Saturday, May 17, 2008

Join President McCain in Fantasy Land

One criticism that many conservatives-- including John McCain-- have leveled at Barack Obama is that he is offering a 'false hope' and that he is offering an overly rosy vision for America. Well holy fucking shit folks... check out McCain's new 2013 ad.

I'll take Sen. Obama's inspirational realism over that cartoon fantasy any day. He may play the 'hope' card like nobody's business, but at least he a) offers substantive details on what he plans to do (McCain, on the other hand, intends to accomplish his goals by sheer force of will), and b) doesn't believe himself to be some sort of magician. Fixing all of our problems is a long-term project, and I feel that Obama gets that.

Furthermore, what makes this 'fantasy land' to me more so than the usual campaign promises is that for any of this to be accomplished would require betraying the ideology that not only the GOP operates under, but also that McCain's entire campaign has been built on up to this point. It operates under a delusion that the free market will deal with the energy/climate crisis (regulation bad! government bad!), that merely his awe-inspiring presence in office will get the Iraqis and others in the Middle East to "stop the bullshit" as he once insisted so that we can begin our peaceful 100-year occupation, that he will 'strengthen the border' (how?), that he will fix the strawmen healthcare problem which he believes to be lack of 'choice', that he will save the economy from the damage done to it by the policies he's endorsed, and that he will do all of this while cutting down on what he perceives as 'wasteful spending'. All in his first term.

It should be remembered that George Bush ran in 2000 as a different kind of conservative too. That, umm, didn't turn out so hot.

[PS- Watch Straight Talk McCain flop around like a fish when questioned on this.]

Obama Blogging

Sen. Obama, campaigning in South Dakota yesterday, defended himself and took on President Bush and Sen. McCain in the foreign policy debate that has sprung up this week (video). "They’re trying to fool you. They’re trying to scare you. And they’re not telling you the truth [because] they can’t win a foreign policy debate on the merits," he said. "I want to be perfectly clear. If George Bush and John McCain want to have a debate about protecting the United States of America, that is a debate I am happy to have any time, any place. And it is a debate that I will win."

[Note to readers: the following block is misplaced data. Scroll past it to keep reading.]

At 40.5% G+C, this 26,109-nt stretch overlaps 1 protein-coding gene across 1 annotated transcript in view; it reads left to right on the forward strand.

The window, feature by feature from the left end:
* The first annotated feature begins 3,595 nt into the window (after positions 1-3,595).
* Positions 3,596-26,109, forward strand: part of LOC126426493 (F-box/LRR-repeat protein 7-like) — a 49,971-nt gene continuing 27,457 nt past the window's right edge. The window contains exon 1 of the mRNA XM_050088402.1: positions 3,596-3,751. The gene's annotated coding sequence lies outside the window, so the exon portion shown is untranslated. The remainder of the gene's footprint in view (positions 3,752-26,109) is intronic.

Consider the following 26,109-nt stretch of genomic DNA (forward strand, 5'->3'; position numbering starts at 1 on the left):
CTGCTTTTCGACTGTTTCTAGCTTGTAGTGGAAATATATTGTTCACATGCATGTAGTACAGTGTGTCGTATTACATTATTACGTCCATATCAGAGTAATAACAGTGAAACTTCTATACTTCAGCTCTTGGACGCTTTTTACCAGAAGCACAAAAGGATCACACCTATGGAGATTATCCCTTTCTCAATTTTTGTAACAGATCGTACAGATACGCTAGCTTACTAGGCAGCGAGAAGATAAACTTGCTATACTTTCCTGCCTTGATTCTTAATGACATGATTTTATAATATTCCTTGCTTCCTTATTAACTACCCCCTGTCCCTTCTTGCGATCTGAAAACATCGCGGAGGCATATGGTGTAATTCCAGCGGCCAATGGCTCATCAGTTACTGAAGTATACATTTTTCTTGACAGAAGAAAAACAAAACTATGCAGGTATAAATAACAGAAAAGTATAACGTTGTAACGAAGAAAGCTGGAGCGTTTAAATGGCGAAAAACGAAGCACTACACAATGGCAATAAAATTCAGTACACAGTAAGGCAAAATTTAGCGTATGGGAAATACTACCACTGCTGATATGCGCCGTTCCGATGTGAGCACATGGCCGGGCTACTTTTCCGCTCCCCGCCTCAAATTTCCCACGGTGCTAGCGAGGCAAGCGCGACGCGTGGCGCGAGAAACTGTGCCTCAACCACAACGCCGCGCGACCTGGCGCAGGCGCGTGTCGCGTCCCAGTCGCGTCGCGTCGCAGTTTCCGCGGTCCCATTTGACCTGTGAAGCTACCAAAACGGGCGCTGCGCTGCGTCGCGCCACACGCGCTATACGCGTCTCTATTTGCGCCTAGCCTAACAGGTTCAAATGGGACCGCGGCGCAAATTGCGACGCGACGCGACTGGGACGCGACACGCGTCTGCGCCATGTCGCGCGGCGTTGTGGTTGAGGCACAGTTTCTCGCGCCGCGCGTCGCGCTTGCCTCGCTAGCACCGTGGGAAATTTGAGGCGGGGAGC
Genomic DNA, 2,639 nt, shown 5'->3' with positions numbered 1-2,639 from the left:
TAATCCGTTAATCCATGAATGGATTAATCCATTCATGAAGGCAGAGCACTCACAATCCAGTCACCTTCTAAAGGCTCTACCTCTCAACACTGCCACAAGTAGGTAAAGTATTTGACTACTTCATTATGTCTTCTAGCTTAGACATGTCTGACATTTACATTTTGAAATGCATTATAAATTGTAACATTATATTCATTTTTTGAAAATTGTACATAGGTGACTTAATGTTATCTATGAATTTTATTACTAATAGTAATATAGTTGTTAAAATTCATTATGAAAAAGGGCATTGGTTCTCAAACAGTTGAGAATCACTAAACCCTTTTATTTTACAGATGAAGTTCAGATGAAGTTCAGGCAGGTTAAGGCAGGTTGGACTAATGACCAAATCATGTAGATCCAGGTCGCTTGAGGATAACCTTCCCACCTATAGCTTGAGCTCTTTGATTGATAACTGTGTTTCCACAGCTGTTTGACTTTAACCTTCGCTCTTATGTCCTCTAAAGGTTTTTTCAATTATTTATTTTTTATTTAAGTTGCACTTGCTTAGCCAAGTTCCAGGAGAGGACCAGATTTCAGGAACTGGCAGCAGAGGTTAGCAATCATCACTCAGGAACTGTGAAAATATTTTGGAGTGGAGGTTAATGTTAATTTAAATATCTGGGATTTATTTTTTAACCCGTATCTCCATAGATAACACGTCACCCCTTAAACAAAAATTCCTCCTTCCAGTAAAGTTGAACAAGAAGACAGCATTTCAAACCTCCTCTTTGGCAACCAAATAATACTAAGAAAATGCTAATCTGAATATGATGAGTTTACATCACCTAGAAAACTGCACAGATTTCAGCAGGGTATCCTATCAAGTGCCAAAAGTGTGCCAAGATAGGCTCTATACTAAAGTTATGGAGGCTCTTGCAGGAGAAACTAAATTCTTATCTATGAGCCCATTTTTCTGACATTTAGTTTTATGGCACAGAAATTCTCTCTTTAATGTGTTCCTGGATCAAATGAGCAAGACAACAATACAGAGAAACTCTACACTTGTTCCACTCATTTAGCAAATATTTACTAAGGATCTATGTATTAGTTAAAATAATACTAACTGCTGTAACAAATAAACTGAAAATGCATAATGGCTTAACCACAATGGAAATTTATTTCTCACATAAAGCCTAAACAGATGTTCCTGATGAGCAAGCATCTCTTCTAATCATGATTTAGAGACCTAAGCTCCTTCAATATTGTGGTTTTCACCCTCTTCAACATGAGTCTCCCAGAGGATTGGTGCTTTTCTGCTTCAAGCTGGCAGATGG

The Washington Independent also has an article entitled, 'The Party Leader: As Obama Edges Closer to the Nomination, Challenges as Top Democrat Await'. Interesting and quick read.

And Salon has a good piece looking at Obama's electoral college roadmap to victory in November. It's a nice look at their strategy, and at how the Obama camp aims to change the map. That in itself would be a big victory.

Finally, that darn liberal media recycles 2004 campaign gags... oMg Obama and Edwards is teh gay, lolz!

"Mr. President, The Cuddles Stop Here!"

Jon and Stephen nail the real problem behind McCain's climate change rhetoric...

Friday, May 16, 2008

President Bush <3 Media Consolidation

Veto talk this week is all about the farm bill (to the extent that's even discussed), but there's also a Senate vote against media consolidation facing Bush's veto. Worth watching.

John McCain Acknowledges Climate Change; Right-Wing Flips Out

John McCain chose this week to tackle the important issue of climate change, with a speech and a new TV ad. I think that while it's nice to see that he agrees on the seriousness of the problem, his proposed solutions are standard conservative fare (regulation = evil!, more nuclear power!).

Sen. Obama hit back, noting the hypocrisy of McCain's rhetoric versus his action. "It is truly breathtaking for John McCain to talk about combating climate change while voting against virtually every recent effort to actually invest in clean energy... In stark contrast, I've called for a national standard to ensure that we're using more renewable energy, an expansion of our green energy sector that would create millions of green jobs, and a bipartisan plan to double our fuel efficiency standards. That is why the American people will have a clear choice in November when I am the nominee - between a candidate who opposes real solutions to our energy crisis, and leadership that will solve it once and for all," he said.